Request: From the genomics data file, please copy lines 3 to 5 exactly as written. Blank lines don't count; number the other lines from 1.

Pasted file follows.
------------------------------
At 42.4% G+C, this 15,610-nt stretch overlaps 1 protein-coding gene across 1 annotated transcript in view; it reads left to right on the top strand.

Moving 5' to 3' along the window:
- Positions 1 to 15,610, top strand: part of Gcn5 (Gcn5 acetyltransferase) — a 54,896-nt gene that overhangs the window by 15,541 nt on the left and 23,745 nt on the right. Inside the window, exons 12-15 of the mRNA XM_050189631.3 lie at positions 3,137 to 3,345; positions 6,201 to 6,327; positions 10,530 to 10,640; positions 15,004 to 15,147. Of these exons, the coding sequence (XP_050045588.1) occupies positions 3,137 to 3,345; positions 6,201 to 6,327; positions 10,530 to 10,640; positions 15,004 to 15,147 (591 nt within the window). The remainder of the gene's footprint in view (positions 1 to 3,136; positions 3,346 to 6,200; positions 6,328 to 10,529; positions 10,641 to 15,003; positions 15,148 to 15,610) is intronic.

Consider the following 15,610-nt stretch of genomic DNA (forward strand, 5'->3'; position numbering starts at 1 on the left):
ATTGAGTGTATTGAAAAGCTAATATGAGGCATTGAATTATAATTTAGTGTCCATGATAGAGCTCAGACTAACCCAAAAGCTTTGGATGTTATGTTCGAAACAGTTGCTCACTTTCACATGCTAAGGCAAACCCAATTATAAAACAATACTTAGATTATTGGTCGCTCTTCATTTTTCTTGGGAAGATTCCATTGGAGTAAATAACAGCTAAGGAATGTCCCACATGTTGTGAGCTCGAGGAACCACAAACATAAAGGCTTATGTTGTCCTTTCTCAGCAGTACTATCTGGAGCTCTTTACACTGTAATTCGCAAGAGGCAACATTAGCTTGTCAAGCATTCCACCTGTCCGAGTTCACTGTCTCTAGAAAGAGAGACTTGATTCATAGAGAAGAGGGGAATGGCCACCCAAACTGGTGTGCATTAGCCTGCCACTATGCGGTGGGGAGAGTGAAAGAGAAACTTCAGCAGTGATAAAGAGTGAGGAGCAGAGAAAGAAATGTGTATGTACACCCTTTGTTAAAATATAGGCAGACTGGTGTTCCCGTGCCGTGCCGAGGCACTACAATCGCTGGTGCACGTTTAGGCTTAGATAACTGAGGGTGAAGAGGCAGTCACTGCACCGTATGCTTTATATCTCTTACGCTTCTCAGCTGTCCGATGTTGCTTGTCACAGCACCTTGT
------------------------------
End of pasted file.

- Positions 1 to 15,610, top strand: part of Gcn5 (Gcn5 acetyltransferase) — a 54,896-nt gene that overhangs the window by 15,541 nt on the left and 23,745 nt on the right. Inside the window, exons 12-15 of the mRNA XM_050189631.3 lie at positions 3,137 to 3,345; positions 6,201 to 6,327; positions 10,530 to 10,640; positions 15,004 to 15,147. Of these exons, the coding sequence (XP_050045588.1) occupies positions 3,137 to 3,345; positions 6,201 to 6,327; positions 10,530 to 10,640; positions 15,004 to 15,147 (591 nt within the window). The remainder of the gene's footprint in view (positions 1 to 3,136; positions 3,346 to 6,200; positions 6,328 to 10,529; positions 10,641 to 15,003; positions 15,148 to 15,610) is intronic.

Consider the following 15,610-nt stretch of genomic DNA (forward strand, 5'->3'; position numbering starts at 1 on the left):
ATTGAGTGTATTGAAAAGCTAATATGAGGCATTGAATTATAATTTAGTGTCCATGATAGAGCTCAGACTAACCCAAAAGCTTTGGATGTTATGTTCGAAACAGTTGCTCACTTTCACATGCTAAGGCAAACCCAATTATAAAACAATACTTAGATTATTGGTCGCTCTTCATTTTTCTTGGGAAGATTCCATTGGAGTAAATAACAGCTAAGGAATGTCCCACATGTTGTGAGCTCGAGGAACCACAAACATAAAGGCTTATGTTGTCCTTTCTCAGCAGTACTATCTGGAGCTCTTTACACTGTAATTCGCAAGAGGCAACATTAGCTTGTCAAGCATTCCACCTGTCCGAGTTCACTGTCTCTAGAAAGAGAGACTTGATTCATAGAGAAGAGGGGAATGGCCACCCAAACTGGTGTGCATTAGCCTGCCACTATGCGGTGGGGAGAGTGAAAGAGAAACTTCAGCAGTGATAAAGAGTGAGGAGCAGAGAAAGAAATGTGTATGTACACCCTTTGTTAAAATATAGGCAGACTGGTGTTCCCGTGCCGTGCCGAGGCACTACAATCGCTGGTGCACGTTTAGGCTTAGATAACTGAGGGTGAAGAGGCAGTCACTGCACCGTATGCTTTATATCTCTTACGCTTCTCAGCTGTCCGATGTTGCTTGTCACAGCACCTTGT